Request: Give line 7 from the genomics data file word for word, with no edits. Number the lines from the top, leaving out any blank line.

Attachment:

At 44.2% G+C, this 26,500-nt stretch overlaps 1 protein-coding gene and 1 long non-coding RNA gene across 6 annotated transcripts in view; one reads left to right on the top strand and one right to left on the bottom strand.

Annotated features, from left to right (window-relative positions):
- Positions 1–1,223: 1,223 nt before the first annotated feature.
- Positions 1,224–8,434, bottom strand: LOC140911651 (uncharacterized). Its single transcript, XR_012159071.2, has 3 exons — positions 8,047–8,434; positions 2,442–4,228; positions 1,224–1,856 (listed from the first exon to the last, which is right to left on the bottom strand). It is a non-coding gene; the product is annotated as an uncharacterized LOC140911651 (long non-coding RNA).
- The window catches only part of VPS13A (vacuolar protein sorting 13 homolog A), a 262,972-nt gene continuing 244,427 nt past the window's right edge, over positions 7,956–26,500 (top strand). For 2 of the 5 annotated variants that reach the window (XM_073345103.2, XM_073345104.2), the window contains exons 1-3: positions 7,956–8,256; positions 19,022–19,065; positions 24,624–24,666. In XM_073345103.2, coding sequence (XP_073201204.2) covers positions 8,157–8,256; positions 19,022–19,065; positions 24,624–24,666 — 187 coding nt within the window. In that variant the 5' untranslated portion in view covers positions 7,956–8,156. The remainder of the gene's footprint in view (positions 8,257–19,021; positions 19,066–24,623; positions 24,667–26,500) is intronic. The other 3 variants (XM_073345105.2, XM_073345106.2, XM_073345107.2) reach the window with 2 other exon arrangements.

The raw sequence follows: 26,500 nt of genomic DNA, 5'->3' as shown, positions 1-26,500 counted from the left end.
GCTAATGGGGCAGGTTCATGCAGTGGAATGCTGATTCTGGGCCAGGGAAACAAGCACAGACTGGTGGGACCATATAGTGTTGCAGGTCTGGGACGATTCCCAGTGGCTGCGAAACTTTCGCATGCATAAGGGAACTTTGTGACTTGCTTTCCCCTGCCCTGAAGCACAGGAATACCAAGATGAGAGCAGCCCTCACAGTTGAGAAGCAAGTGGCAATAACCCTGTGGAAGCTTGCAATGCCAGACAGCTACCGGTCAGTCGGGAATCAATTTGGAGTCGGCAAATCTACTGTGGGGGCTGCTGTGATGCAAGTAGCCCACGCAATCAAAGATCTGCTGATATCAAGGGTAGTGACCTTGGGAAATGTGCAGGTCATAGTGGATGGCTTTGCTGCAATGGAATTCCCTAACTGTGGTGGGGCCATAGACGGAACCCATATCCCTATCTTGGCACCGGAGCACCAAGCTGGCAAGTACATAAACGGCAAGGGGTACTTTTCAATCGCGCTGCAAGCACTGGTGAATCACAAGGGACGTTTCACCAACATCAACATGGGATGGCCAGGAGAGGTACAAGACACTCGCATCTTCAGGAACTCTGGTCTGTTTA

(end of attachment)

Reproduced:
GCTAATGGGGCAGGTTCATGCAGTGGAATGCTGATTCTGGGCCAGGGAAACAAGCACAGACTGGTGGGACCATATAGTGTTGCAGGTCTGGGACGATTCCCAGTGGCTGCGAAACTTTCGCATGCATAAGGGAACTTTGTGACTTGCTTTCCCCTGCCCTGAAGCACAGGAATACCAAGATGAGAGCAGCCCTCACAGTTGAGAAGCAAGTGGCAATAACCCTGTGGAAGCTTGCAATGCCAGACAGCTACCGGTCAGTCGGGAATCAATTTGGAGTCGGCAAATCTACTGTGGGGGCTGCTGTGATGCAAGTAGCCCACGCAATCAAAGATCTGCTGATATCAAGGGTAGTGACCTTGGGAAATGTGCAGGTCATAGTGGATGGCTTTGCTGCAATGGAATTCCCTAACTGTGGTGGGGCCATAGACGGAACCCATATCCCTATCTTGGCACCGGAGCACCAAGCTGGCAAGTACATAAACGGCAAGGGGTACTTTTCAATCGCGCTGCAAGCACTGGTGAATCACAAGGGACGTTTCACCAACATCAACATGGGATGGCCAGGAGAGGTACAAGACACTCGCATCTTCAGGAACTCTGGTCTGTTTA